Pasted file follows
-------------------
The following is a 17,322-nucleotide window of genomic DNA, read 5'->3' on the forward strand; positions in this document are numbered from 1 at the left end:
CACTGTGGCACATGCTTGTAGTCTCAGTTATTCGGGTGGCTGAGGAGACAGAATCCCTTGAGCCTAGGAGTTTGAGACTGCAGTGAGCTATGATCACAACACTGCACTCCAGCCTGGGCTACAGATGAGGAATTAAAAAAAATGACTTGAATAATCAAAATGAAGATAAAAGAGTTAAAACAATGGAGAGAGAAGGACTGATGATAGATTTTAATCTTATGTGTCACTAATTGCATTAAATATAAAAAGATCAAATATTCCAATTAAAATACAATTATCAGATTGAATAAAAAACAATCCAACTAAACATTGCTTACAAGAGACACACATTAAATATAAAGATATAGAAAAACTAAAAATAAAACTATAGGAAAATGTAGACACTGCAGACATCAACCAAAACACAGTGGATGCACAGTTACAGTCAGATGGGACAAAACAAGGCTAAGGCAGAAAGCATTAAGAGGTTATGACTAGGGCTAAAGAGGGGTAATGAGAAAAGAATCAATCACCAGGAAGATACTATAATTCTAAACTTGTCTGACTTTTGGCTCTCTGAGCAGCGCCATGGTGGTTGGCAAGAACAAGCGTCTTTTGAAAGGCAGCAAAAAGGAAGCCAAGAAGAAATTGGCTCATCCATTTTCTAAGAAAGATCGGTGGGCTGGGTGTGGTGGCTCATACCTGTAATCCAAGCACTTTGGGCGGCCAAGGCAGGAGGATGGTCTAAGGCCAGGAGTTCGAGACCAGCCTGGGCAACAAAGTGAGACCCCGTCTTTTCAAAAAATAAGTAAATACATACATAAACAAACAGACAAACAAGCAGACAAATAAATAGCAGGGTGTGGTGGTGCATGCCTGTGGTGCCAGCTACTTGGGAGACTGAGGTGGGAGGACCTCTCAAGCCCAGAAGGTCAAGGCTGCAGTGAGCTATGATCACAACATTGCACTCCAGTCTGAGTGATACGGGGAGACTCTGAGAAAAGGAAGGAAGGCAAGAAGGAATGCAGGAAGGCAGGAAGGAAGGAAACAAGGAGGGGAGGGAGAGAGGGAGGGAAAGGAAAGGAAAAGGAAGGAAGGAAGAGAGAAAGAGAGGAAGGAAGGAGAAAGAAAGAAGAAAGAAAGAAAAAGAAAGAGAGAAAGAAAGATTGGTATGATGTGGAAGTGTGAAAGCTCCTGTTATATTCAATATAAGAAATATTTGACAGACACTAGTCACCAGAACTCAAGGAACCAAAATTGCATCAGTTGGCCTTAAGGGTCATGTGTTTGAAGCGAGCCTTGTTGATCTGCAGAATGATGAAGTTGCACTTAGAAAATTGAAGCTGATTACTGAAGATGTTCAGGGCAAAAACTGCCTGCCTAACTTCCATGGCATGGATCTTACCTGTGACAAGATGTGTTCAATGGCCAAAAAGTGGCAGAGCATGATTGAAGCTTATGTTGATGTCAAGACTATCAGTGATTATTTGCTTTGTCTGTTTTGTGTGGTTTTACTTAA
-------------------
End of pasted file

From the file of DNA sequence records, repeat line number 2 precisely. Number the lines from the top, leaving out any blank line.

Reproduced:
CACTGTGGCACATGCTTGTAGTCTCAGTTATTCGGGTGGCTGAGGAGACAGAATCCCTTGAGCCTAGGAGTTTGAGACTGCAGTGAGCTATGATCACAACACTGCACTCCAGCCTGGGCTACAGATGAGGAATTAAAAAAAATGACTTGAATAATCAAAATGAAGATAAAAGAGTTAAAACAATGGAGAGAGAAGGACTGATGATAGATTTTAATCTTATGTGTCACTAATTGCATTAAATATAAAAAGATCAAATATTCCAATTAAAATACAATTATCAGATTGAATAAAAAACAATCCAACTAAACATTGCTTACAAGAGACACACATTAAATATAAAGATATAGAAAAACTAAAAATAAAACTATAGGAAAATGTAGACACTGCAGACATCAACCAAAACACAGTGGATGCACAGTTACAGTCAGATGGGACAAAACAAGGCTAAGGCAGAAAGCATTAAGAGGTTATGACTAGGGCTAAAGAGGGGTAATGAGAAAAGAATCAATCACCAGGAAGATACTATAATTCTAAACTTGTCTGACTTTTGGCTCTCTGAGCAGCGCCATGGTGGTTGGCAAGAACAAGCGTCTTTTGAAAGGCAGCAAAAAGGAAGCCAAGAAGAAATTGGCTCATCCATTTTCTAAGAAAGATCGGTGGGCTGGGTGTGGTGGCTCATACCTGTAATCCAAGCACTTTGGGCGGCCAAGGCAGGAGGATGGTCTAAGGCCAGGAGTTCGAGACCAGCCTGGGCAACAAAGTGAGACCCCGTCTTTTCAAAAAATAAGTAAATACATACATAAACAAACAGACAAACAAGCAGACAAATAAATAGCAGGGTGTGGTGGTGCATGCCTGTGGTGCCAGCTACTTGGGAGACTGAGGTGGGAGGACCTCTCAAGCCCAGAAGGTCAAGGCTGCAGTGAGCTATGATCACAACATTGCACTCCAGTCTGAGTGATACGGGGAGACTCTGAGAAAAGGAAGGAAGGCAAGAAGGAATGCAGGAAGGCAGGAAGGAAGGAAACAAGGAGGGGAGGGAGAGAGGGAGGGAAAGGAAAGGAAAAGGAAGGAAGGAAGAGAGAAAGAGAGGAAGGAAGGAGAAAGAAAGAAGAAAGAAAGAAAAAGAAAGAGAGAAAGAAAGATTGGTATGATGTGGAAGTGTGAAAGCTCCTGTTATATTCAATATAAGAAATATTTGACAGACACTAGTCACCAGAACTCAAGGAACCAAAATTGCATCAGTTGGCCTTAAGGGTCATGTGTTTGAAGCGAGCCTTGTTGATCTGCAGAATGATGAAGTTGCACTTAGAAAATTGAAGCTGATTACTGAAGATGTTCAGGGCAAAAACTGCCTGCCTAACTTCCATGGCATGGATCTTACCTGTGACAAGATGTGTTCAATGGCCAAAAAGTGGCAGAGCATGATTGAAGCTTATGTTGATGTCAAGACTATCAGTGATTATTTGCTTTGTCTGTTTTGTGTGGTTTTACTTAA